- Condition of the property. Unfortunately, many properties in the private rented sector are not in a reasonable condition and many have problems with health and safety. Without thoroughly assessing the condition of the property during your initial viewing, you could end up being on the receiving end of certain hazards months down the line. Perform basic checks by looking for damp or mould, cracks in walls, exposed wiring, leaky plumbing, and ask the landlord to see the gas safety certificate for the property. Finally, always check to see if there are smoke alarms and carbon monoxide detectors.
- Travel: Even if a property ticks all the boxes and falls within your budget, it may not be practical in terms of its location and accessibility. Parking might be lacking; public transport could be far removed; your commute to work and back could too long – you will never know until you travel to the property and get a feel for its location.
For more help with researching potential properties, read of our previous article outlining exactly what you should be looking out for during a house viewing. Believe us, it is worth the hassle!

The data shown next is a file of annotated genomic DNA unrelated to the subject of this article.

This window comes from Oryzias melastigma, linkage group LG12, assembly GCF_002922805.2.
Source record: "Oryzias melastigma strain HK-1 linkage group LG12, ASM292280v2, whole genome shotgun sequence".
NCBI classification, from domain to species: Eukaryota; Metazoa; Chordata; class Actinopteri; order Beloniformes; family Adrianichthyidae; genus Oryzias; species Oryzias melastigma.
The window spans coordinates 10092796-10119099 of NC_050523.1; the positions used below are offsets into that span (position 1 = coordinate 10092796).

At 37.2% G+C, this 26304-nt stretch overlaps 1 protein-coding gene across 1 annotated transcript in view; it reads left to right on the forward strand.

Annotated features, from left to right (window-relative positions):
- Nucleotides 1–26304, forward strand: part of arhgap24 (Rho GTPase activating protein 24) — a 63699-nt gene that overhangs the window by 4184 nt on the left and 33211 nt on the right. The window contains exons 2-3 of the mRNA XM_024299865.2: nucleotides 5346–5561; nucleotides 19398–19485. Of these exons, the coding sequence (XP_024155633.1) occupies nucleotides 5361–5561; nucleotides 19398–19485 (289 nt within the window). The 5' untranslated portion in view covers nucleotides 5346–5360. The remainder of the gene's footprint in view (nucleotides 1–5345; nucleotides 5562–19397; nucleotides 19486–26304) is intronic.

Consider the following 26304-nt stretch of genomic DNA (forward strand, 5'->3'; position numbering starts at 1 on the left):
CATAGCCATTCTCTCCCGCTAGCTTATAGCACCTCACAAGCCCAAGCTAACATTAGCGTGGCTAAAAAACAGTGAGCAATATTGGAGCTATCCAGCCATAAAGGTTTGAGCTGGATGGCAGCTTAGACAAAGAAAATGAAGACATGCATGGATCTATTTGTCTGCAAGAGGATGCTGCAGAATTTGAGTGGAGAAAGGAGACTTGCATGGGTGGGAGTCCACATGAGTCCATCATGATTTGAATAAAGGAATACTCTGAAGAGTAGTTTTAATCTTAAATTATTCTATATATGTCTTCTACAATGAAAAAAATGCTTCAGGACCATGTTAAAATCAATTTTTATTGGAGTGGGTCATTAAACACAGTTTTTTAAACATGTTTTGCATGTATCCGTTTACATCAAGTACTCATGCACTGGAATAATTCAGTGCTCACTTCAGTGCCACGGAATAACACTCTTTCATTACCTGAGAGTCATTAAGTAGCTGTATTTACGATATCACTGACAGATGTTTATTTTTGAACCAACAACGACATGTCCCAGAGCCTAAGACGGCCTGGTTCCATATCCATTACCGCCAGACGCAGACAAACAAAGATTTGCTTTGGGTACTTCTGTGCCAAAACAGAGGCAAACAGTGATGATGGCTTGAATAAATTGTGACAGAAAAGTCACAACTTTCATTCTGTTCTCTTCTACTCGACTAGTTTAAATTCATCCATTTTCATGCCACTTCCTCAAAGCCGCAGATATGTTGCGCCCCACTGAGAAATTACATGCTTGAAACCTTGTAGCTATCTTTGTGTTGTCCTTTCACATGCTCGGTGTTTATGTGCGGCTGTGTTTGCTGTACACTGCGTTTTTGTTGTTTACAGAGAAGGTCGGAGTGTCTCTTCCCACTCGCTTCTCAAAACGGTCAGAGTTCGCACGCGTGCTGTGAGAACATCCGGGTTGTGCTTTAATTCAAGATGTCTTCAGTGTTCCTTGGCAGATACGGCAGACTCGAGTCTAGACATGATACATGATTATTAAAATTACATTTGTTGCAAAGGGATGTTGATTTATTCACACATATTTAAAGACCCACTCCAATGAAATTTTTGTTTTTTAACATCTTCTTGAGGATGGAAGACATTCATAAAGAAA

Not taking precautions upon moving in
So you have made the big move. You did you research and you are satisfied with the house; you budgeted well and the rental costs are manageable; you even read the tenancy agreement – but you’re still not in the clear, and there is still room to make mistakes if you’re not careful. Ask yourself: are you taking the right precautions upon moving into your new rental property?
The first potential mistake is forgetting (or neglecting) to take your own inventory of the property, which can in turn lead to the loss of your security deposit for damages that you did not cause. When you move into any property, there is a chance that certain flaws will already exist therein – from broken fixtures to cracked tiles to damp ceilings. Without evidence of these existing flaws, each documented and photographed as soon as you move in, your landlord could technically charge you for damages that you didn’t actually cause. Avoid the unnecessary he-said-she-said, either by providing another set of eyes at the landlord’s arranged inventory check at the start, or undertaking your own inventory and getting it signed by the landlord within the first week. Read our blog post on keeping your security deposit without disputes for more tips!
Secondly, it might be worth taking out your own insurance policies once you have moved in. Generally, landlord insurance policies do not cover the personal property of tenants. As a result, in the event of a burglary or a fire, you cannot rely on your landlord’s insurance to cover the cost of any damaged or stolen belongings – this requires you to get contents insurance of your own. Start looking into premiums when you move in, and make sure to budget for the monthly costs (usually just over £10 a month, depending on the overall cost of your contents as a whole).
If you’re looking to rent a beautiful property within the best boroughs of South West London, take a look at the lettings we have available here at James Anderson.